The valedictory session was chaired by Prof. B. B. Chaubey, former Director, VVBIS & IS, Professor Emeritus, Panjab University and the valedictory address was delivered by Prof. Samiran Chandra Chakrabarti, former director of the School and former Emeritus Fellow, UGC, who explained in detail the technicalities of the Laksana texts of the different Vedas. It is gratifying to note that we are going to publish maximum number of papers presented at the mentioned seminar in this volume. Very few of them could not be collected from the learned resource persons despite our best efforts. One research scholar, however, Shri Subhendu Manna by name, submitted his paper on 'Upasarga in Sanskrit Language' for publication and myself added a paper on 'Sandhikarika: All Unpublished Laksana Text' relating to the topic of the seminar. I express my sincere thankfulness and gratitude to the distinguished scholars who contributed papers and participated in the deliberations of the seminar. I am grateful to the authorities of National Mission for Manuscripts, New Delhi, for kindly sponsoring the Seminar and undertaking this work of publication. A lot of thanks and appreciation are due to Dr Sanghamitra Basu, Coordinator of Research and Publication of National Mission for Manuscripts for actively assisting me in the process of editing and printing of this volume. Without her encouraging efforts it would not possibly see the light of the day. I shall be failing in my duty if I do not express my heartfelt thanks to the members of the School, specially to Professor Samiran Chandra Chakrabarti, Dr Bhaskarnath Bhattacharyya, Dr Soma Basu and the then Project Assitants who had extended their helping hands in respect of successful organization of the seminar and the related matters of publication. Messrs Dev Publishers & Distributors have also very satisfactorily done the job of printing of this volume. At the end, I also crave for indulgence of the readers for any error inadvertently crept in. Every suggestion for future improvement of this volume will be greatly appreciated. Hope, the present volume will regenerate interest in doing study and research on ancillary Vedic texts among promising scholars.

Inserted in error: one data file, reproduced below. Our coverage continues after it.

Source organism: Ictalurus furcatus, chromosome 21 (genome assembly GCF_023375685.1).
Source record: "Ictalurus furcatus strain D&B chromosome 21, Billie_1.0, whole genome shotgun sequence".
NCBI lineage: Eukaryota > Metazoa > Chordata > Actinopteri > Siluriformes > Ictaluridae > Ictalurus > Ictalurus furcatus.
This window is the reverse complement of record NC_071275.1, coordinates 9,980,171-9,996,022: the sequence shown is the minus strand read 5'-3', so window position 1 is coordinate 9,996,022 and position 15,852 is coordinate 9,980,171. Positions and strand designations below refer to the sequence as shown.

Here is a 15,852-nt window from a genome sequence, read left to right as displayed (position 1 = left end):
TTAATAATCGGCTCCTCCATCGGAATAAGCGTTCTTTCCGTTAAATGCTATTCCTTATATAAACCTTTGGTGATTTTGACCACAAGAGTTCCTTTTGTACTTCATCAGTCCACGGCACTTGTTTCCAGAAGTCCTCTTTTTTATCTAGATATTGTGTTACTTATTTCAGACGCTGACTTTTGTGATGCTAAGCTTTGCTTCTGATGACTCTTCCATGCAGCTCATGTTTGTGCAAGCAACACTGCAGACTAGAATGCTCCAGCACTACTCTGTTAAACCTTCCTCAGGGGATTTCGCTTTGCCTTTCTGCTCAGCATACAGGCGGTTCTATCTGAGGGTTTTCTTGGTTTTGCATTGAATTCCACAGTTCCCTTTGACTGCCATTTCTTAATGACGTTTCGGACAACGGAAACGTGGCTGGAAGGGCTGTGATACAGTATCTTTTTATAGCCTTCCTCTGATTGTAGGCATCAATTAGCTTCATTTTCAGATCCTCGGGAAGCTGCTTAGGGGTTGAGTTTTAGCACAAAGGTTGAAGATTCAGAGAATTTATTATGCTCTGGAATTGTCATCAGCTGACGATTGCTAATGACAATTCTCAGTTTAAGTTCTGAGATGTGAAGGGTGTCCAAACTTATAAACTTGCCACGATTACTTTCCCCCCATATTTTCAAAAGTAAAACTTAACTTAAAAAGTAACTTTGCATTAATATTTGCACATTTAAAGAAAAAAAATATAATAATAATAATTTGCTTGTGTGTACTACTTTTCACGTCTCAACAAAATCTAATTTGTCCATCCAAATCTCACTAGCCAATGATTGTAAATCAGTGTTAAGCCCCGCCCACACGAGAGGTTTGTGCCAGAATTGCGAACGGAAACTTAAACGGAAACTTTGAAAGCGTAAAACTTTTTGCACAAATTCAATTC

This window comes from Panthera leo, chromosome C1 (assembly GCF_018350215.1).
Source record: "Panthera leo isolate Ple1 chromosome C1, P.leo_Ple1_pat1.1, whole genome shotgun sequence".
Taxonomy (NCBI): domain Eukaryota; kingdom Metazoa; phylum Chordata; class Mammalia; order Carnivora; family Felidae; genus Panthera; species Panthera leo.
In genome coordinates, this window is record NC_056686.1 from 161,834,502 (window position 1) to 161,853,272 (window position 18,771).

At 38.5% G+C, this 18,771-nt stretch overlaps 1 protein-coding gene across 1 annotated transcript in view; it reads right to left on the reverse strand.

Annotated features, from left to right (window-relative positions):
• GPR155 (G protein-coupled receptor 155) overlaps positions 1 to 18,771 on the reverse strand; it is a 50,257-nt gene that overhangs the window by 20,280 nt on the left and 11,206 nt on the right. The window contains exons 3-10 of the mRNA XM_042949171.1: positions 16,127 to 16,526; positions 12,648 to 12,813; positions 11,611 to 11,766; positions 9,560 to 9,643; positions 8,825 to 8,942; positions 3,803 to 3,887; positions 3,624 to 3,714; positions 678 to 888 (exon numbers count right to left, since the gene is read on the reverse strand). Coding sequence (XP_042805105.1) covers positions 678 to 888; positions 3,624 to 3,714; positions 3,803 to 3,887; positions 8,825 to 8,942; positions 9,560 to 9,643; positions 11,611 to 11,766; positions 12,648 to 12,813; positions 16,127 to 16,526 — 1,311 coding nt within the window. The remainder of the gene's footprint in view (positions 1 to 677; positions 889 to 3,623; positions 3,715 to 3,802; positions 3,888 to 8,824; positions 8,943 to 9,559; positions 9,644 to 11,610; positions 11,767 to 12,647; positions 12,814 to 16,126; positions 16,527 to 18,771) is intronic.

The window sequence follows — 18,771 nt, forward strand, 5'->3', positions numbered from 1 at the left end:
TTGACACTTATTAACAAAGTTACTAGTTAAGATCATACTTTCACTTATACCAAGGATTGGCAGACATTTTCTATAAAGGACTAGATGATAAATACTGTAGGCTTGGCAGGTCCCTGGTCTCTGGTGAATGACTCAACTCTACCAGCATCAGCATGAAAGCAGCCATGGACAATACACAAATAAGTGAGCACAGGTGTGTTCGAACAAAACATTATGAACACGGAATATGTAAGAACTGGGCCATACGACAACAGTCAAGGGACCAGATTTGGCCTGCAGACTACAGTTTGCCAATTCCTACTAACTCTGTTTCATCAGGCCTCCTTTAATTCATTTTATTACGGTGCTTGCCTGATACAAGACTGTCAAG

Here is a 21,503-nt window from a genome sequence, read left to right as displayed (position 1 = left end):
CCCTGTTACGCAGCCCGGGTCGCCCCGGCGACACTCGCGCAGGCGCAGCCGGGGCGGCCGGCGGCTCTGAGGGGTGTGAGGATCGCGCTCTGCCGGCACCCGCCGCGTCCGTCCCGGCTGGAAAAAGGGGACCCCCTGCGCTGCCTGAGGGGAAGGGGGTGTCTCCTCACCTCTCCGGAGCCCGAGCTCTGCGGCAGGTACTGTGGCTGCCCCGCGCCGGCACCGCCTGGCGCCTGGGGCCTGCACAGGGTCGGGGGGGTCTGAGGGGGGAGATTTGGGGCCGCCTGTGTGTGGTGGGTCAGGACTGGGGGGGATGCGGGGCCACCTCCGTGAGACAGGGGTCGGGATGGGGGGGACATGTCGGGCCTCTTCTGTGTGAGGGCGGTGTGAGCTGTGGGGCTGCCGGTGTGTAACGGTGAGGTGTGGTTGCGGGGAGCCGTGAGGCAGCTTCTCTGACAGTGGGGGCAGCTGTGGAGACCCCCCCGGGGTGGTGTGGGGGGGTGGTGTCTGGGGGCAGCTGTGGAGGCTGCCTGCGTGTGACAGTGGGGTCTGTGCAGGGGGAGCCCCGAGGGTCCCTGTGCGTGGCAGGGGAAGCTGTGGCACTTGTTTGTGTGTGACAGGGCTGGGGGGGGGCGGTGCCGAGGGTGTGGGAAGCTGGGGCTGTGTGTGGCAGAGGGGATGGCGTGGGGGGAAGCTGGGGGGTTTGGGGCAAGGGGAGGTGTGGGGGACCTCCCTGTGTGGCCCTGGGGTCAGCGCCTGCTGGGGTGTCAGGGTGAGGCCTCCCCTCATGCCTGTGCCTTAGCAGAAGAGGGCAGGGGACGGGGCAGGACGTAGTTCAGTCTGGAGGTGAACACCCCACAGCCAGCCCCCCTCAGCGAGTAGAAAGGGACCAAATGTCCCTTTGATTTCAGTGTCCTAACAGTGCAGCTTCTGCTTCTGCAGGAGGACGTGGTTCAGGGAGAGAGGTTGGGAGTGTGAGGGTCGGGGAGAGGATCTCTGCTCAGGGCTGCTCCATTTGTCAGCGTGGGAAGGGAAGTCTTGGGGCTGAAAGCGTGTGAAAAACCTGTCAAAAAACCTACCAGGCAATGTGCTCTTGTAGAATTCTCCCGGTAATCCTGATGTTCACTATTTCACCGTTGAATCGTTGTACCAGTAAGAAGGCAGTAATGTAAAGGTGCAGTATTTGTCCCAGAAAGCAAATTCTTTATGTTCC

Foreword ix
  Introduction xi
  Key to Transliteration xix
  Vedalaksana Texts (Keynote Address) 1
  Importance of Editing Vedic Laksana--Texts with Special Reference to Stobhanusambhara 23
  Laksanagranthas in Solving Exegetical Problems of the Atharvaveda 35
  Emergence of Vedalaksana Phonetic Text of Samapratisakhya 49
  Vedalaksana Texts and Tradition of Kerala 65
  Rk-Pratisakhya and Panini on "Samhita" 79
  Manduki Siksa--Bhagyalata Pataskar 99
  Sabdabrahmavilasa: An Unpublished Commentary on the Taittiriya Pratisakhya 113
  The Importance of Studying Pratisakhya with Special Reference to the Vajasaneyi Pratisakhya 121
  A Computer-based Manuscript 125
  In Search of the Lost Mandukeya Tradition: A Phonetic Reference at the Rk Pratisakhya 131
  Upasarga in Sanskrit Language 139
  Treatment of Matra in the Vajasaneyi Pratisakhya with Particular Reference to Quantity of Avagraha 161
  Treatment of the Two Alphabetic Sounds 'I' and 'I' in Sanskrit Phonology 165
  Some Observations on the Context of Vedadhyana, i.e., the Study of the Vedas in the Pratisakhyas 169
  Nature of Vivrtti as Revealed in Siksas and Pratisakhyas 179
  A Revisit to The Sphota Theory in Response to Queries on Speech Production and Speech Reception 187
  An Introduction to the Naradiyasiksa 209
  Laksanagranthas of the Atharvaveda and their Importance 219
  Nature of Anunasika: Phonetic and Grammatical Speculations 231
  परिशिक्षया विश्लेषणात्मक: परिचय 243
  Accent in the Rk-Pratisakhya: A Study 253
  Vedalaksana--How does it Establish the Magnanimity of the samaveda 263
  Euphonic Combination in the Rk-Pratisakhya: A Brief Study 269
  Phonetic Studies in Ancient India 277
  Sandhikarika: An Unpublished Laksana Text 301